Robert of Newminster (c 1100-59) was a learned Yorkshireman who understood that holiness scores far higher than scholarship in the scale of Christian values.
Probably born at Gargrave, near Skipton, into a family which a 14th-century biography described as “honourable according to their moderate means”, Robert proved so clever that he was sent to Paris to study philosophy. He came to concentrate on theology and wrote a treatise, long since lost, on the Psalms.
The lesson which Robert imbibed most deeply, however, came from the Sermon on the Mount: “Blessed are the poor in spirit for theirs is the kingdom of heaven.” Having been ordained, he returned to Yorkshire and took charge of the church at Gargrave.
Soon, though, feeling the need for a more ascetic life, he joined the community at Whitby Abbey. Still unsatisfied, in 1133 he attached himself to a group of monks from St Mary’s York, who in the previous year had gone to live in the wilds of Skelldale, near Ripon, and decided to adopt the Cistercian rule. At first the monks lived in a thatched hut under an elm tree, subsisting on a diet of herbs and boiled leaves.
In 1135, thanks to the wool merchants of York, they were able to begin building Fountains Abbey, which would be the largest Cistercian monastery in England. In 1138, however, Robert left Skelldale with 12 other monks to found Newminster Abbey, near Morpeth in Northumberland. The project was financed by a local aristocrat called Ranulf de Merly.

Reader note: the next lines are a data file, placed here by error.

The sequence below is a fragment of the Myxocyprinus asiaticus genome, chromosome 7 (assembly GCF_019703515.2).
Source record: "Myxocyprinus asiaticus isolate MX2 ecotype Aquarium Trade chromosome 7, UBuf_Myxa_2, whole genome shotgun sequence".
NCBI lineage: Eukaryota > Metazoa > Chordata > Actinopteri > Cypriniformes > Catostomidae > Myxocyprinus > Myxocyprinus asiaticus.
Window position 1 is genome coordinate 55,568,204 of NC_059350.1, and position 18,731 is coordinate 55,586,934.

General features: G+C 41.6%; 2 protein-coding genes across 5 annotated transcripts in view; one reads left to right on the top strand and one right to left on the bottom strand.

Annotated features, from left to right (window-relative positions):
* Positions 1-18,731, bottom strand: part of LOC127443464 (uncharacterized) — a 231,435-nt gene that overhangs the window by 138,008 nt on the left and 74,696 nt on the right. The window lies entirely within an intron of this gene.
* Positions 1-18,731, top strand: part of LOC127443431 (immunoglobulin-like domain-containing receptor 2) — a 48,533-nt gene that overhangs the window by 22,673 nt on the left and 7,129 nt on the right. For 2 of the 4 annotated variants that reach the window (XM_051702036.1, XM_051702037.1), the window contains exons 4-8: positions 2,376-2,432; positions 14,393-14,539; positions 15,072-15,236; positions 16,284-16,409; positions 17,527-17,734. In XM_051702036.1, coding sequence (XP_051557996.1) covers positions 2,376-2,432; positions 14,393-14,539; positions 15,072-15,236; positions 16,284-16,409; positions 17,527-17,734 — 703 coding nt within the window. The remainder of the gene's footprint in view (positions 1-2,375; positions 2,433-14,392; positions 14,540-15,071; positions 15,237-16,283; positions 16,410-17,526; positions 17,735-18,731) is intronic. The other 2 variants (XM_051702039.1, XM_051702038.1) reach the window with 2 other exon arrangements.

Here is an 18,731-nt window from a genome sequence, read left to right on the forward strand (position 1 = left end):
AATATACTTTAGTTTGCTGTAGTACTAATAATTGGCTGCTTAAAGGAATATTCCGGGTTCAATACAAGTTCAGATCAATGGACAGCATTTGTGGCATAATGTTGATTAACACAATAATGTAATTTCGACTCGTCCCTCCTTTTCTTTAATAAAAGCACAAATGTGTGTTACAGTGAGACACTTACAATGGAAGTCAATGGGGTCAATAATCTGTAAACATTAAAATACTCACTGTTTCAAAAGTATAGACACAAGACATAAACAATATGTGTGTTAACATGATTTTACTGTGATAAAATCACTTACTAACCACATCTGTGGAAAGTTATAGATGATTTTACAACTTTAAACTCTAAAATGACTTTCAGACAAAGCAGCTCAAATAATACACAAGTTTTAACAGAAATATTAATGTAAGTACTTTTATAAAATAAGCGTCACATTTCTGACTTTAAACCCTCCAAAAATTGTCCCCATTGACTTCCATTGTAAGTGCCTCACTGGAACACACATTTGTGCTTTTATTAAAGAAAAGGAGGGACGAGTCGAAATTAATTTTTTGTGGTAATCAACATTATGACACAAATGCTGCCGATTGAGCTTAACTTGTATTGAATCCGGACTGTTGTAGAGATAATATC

As abbot, Robert insisted upon absolute poverty, forswearing not just luxuries but sometimes, as it seemed, necessities.
When a nobleman came across him in a field and asked to see the head of the monastery, Robert skilfully evaded him. “When I was at the grange,” he vouchsafed the abbot was there.” Perhaps his ascetic ways were too much for some of his companions. There was evidence of resistance to his rule when some of his monks whispered that he was becoming too intimate with a local noblewoman.
To defend himself, in 1147 Robert went see St Bernard at Clairvaux. Bernard declared there could be no culpability in so upright a figure, and gave the visitor his girdle, famed for its curative properties. At Cîteaux, Robert met Pope Eugenius III, who persuaded the Bishop of Durham to confer land on Newminster Abbey.
It was said that Robert once saw the Devil standing at the entrance to the choir at Newminster, prior to extracting one of the weaker brethren with the aid of a three-pronged fork.
In the Chronicle of Fountains Robert is remembered as “modest in demeanour, gentle in companionship, merciful in judgment and exemplary in holy conversation”.
Today the remains of Newminster Abbey are swallowed up in undergrowth.